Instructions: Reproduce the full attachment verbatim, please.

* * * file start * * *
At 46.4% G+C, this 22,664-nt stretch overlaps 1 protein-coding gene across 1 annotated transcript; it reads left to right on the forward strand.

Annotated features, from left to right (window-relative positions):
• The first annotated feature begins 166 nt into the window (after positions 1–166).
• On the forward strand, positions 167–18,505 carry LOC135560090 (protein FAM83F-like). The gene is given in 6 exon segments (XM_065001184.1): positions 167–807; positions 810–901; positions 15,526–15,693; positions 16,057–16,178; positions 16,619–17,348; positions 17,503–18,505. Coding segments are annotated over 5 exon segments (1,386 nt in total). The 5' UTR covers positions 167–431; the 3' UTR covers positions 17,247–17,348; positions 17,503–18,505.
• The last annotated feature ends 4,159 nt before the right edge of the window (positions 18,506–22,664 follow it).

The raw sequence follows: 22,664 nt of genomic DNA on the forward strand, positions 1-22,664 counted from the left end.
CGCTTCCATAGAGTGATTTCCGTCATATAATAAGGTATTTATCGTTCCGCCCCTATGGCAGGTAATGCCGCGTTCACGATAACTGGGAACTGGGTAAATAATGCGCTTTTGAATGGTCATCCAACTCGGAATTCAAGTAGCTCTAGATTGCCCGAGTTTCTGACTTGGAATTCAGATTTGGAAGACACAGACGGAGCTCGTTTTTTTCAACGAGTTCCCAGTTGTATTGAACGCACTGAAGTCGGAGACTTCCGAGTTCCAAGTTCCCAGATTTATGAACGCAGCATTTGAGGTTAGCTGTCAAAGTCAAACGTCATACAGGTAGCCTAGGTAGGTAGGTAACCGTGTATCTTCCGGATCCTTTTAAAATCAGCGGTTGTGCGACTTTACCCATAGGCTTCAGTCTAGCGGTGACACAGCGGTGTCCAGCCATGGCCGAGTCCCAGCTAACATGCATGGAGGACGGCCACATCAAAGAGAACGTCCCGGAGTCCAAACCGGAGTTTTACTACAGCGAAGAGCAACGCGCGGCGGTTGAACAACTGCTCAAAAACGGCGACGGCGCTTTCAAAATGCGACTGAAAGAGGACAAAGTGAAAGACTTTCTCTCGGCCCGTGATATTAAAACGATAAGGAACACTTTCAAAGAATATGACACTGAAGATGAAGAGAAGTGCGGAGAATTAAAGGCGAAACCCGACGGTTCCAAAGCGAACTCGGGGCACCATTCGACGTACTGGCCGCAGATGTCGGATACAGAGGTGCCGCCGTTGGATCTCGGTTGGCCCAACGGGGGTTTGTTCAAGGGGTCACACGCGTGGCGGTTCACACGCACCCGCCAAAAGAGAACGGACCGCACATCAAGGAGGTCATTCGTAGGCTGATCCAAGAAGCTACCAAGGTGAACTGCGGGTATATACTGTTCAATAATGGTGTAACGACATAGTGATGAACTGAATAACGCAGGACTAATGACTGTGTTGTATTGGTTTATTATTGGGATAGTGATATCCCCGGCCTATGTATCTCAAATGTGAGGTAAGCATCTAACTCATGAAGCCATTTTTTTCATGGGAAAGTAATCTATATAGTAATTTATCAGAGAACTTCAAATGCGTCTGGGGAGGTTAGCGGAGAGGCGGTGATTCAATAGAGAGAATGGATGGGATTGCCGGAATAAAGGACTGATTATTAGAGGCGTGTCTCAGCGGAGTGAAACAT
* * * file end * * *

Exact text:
At 46.4% G+C, this 22,664-nt stretch overlaps 1 protein-coding gene across 1 annotated transcript; it reads left to right on the forward strand.

Annotated features, from left to right (window-relative positions):
• The first annotated feature begins 166 nt into the window (after positions 1–166).
• On the forward strand, positions 167–18,505 carry LOC135560090 (protein FAM83F-like). The gene is given in 6 exon segments (XM_065001184.1): positions 167–807; positions 810–901; positions 15,526–15,693; positions 16,057–16,178; positions 16,619–17,348; positions 17,503–18,505. Coding segments are annotated over 5 exon segments (1,386 nt in total). The 5' UTR covers positions 167–431; the 3' UTR covers positions 17,247–17,348; positions 17,503–18,505.
• The last annotated feature ends 4,159 nt before the right edge of the window (positions 18,506–22,664 follow it).

The raw sequence follows: 22,664 nt of genomic DNA on the forward strand, positions 1-22,664 counted from the left end.
CGCTTCCATAGAGTGATTTCCGTCATATAATAAGGTATTTATCGTTCCGCCCCTATGGCAGGTAATGCCGCGTTCACGATAACTGGGAACTGGGTAAATAATGCGCTTTTGAATGGTCATCCAACTCGGAATTCAAGTAGCTCTAGATTGCCCGAGTTTCTGACTTGGAATTCAGATTTGGAAGACACAGACGGAGCTCGTTTTTTTCAACGAGTTCCCAGTTGTATTGAACGCACTGAAGTCGGAGACTTCCGAGTTCCAAGTTCCCAGATTTATGAACGCAGCATTTGAGGTTAGCTGTCAAAGTCAAACGTCATACAGGTAGCCTAGGTAGGTAGGTAACCGTGTATCTTCCGGATCCTTTTAAAATCAGCGGTTGTGCGACTTTACCCATAGGCTTCAGTCTAGCGGTGACACAGCGGTGTCCAGCCATGGCCGAGTCCCAGCTAACATGCATGGAGGACGGCCACATCAAAGAGAACGTCCCGGAGTCCAAACCGGAGTTTTACTACAGCGAAGAGCAACGCGCGGCGGTTGAACAACTGCTCAAAAACGGCGACGGCGCTTTCAAAATGCGACTGAAAGAGGACAAAGTGAAAGACTTTCTCTCGGCCCGTGATATTAAAACGATAAGGAACACTTTCAAAGAATATGACACTGAAGATGAAGAGAAGTGCGGAGAATTAAAGGCGAAACCCGACGGTTCCAAAGCGAACTCGGGGCACCATTCGACGTACTGGCCGCAGATGTCGGATACAGAGGTGCCGCCGTTGGATCTCGGTTGGCCCAACGGGGGTTTGTTCAAGGGGTCACACGCGTGGCGGTTCACACGCACCCGCCAAAAGAGAACGGACCGCACATCAAGGAGGTCATTCGTAGGCTGATCCAAGAAGCTACCAAGGTGAACTGCGGGTATATACTGTTCAATAATGGTGTAACGACATAGTGATGAACTGAATAACGCAGGACTAATGACTGTGTTGTATTGGTTTATTATTGGGATAGTGATATCCCCGGCCTATGTATCTCAAATGTGAGGTAAGCATCTAACTCATGAAGCCATTTTTTTCATGGGAAAGTAATCTATATAGTAATTTATCAGAGAACTTCAAATGCGTCTGGGGAGGTTAGCGGAGAGGCGGTGATTCAATAGAGAGAATGGATGGGATTGCCGGAATAAAGGACTGATTATTAGAGGCGTGTCTCAGCGGAGTGAAACAT